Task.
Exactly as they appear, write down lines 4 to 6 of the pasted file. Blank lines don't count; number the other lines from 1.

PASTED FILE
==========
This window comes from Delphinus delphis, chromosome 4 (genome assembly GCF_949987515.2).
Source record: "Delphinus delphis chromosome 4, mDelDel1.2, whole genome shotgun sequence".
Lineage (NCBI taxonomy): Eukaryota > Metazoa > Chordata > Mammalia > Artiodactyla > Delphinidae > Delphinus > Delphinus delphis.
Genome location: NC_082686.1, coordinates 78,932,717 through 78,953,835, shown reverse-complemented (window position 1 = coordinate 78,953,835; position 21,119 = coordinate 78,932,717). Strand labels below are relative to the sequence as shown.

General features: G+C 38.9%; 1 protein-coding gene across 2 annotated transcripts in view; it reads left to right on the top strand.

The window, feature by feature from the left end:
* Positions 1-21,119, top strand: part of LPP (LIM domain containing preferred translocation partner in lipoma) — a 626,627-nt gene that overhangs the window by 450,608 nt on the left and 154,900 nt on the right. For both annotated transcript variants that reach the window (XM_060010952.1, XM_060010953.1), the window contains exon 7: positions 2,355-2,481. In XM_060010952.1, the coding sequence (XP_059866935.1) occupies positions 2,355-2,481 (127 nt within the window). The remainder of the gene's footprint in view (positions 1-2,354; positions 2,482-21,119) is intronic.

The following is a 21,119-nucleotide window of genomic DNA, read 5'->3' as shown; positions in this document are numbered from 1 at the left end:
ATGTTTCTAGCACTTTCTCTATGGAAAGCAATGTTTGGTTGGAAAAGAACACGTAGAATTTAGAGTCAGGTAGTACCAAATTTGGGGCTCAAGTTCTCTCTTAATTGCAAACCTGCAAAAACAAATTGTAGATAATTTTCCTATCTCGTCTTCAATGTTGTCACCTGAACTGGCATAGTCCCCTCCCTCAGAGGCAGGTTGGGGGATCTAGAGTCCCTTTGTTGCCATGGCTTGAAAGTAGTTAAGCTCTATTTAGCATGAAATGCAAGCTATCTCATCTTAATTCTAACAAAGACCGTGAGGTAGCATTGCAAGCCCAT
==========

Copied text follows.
Genome location: NC_082686.1, coordinates 78,932,717 through 78,953,835, shown reverse-complemented (window position 1 = coordinate 78,953,835; position 21,119 = coordinate 78,932,717). Strand labels below are relative to the sequence as shown.

General features: G+C 38.9%; 1 protein-coding gene across 2 annotated transcripts in view; it reads left to right on the top strand.

The window, feature by feature from the left end: